While Japanese society has always hinged on conformity, its disdain for uniqueness has rarely infiltrated the booming tourism sector.

Except for when it comes to tattoos.

Japan has a long, varied history with tattoos. It’s complex…, but some of that history is connected to punitive tattoos, meted out to brand and punish people for indiscretions… Ideas of filial piety continue to exist in modern Japan, which is why, even today, some people will say that they think getting their bodies inked is disrespectful to their parents who have bestowed said body.

As more and more tattooed Western tourists flock to Japan, the country is now being forced to reckon with its disdain for tattoos but continue its embrace of Western tourists.

What’s the big deal? Just keep your tats covered, right?

Well, that works, unless your travel plans call for a trip to a Japanese onsen, or clothing-free hot springs. Over half of Japan’s hot springs ban tattooed visitors, yet fully one-third of Western tourists name visiting an onsen as a primary reason for traveling Japan.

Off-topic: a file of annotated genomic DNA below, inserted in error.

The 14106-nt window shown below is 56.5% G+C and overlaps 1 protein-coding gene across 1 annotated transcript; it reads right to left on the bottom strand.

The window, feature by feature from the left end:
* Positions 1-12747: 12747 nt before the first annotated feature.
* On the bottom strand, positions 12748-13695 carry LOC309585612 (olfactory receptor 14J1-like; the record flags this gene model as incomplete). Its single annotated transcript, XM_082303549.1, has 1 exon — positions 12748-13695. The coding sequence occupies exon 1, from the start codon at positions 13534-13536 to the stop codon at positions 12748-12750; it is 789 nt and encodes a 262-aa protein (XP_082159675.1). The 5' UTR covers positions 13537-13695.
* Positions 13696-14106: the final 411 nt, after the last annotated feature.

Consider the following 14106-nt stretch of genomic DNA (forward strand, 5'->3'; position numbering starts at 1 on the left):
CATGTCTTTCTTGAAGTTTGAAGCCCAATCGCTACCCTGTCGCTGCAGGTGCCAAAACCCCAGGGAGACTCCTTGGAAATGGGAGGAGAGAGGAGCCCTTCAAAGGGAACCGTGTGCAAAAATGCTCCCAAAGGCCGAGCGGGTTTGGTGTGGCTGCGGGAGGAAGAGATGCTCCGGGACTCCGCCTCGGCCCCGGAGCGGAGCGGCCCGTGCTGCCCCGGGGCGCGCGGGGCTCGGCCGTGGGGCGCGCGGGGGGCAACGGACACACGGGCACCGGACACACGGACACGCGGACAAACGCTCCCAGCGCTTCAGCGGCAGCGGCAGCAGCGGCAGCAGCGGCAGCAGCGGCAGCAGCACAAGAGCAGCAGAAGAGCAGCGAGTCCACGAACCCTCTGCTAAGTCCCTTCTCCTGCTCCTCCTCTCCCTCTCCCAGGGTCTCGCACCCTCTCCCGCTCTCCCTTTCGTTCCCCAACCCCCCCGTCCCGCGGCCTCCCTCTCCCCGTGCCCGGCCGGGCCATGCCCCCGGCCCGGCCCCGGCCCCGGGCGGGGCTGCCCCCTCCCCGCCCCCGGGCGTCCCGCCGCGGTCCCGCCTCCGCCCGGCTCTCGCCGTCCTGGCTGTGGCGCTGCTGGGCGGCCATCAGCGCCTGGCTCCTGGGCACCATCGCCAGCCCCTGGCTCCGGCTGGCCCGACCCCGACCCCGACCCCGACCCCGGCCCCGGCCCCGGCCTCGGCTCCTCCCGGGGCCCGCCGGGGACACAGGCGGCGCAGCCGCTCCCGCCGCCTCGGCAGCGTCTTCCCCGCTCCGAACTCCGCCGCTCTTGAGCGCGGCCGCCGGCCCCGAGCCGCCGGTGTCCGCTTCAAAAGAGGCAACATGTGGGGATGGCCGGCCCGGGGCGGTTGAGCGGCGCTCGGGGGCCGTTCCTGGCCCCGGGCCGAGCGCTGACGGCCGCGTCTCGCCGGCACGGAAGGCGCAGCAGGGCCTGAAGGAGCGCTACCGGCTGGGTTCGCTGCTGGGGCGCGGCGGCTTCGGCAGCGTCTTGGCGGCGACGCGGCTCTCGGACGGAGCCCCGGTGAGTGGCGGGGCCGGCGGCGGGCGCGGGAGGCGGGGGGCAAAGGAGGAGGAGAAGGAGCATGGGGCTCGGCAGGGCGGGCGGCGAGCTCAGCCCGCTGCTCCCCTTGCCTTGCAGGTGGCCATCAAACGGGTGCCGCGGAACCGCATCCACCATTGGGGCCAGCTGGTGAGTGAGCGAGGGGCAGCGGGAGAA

The Japan Tourism Agency is currently working with the country’s biggest hot springs to try and pave the way for tattooed visitors. The last thing the JTA wants is for Japan to earn a reputation for discrimination. Yet, even as this campaign gets underway, there’s a court case in the works challenging the legality of tattooing in Japan.

Keep your eye on Japan to see how this resolves. Until then though, if you’re a tattooed Westerner, best avoid Japan’s onsen.

H/T: Kotaku, The Economist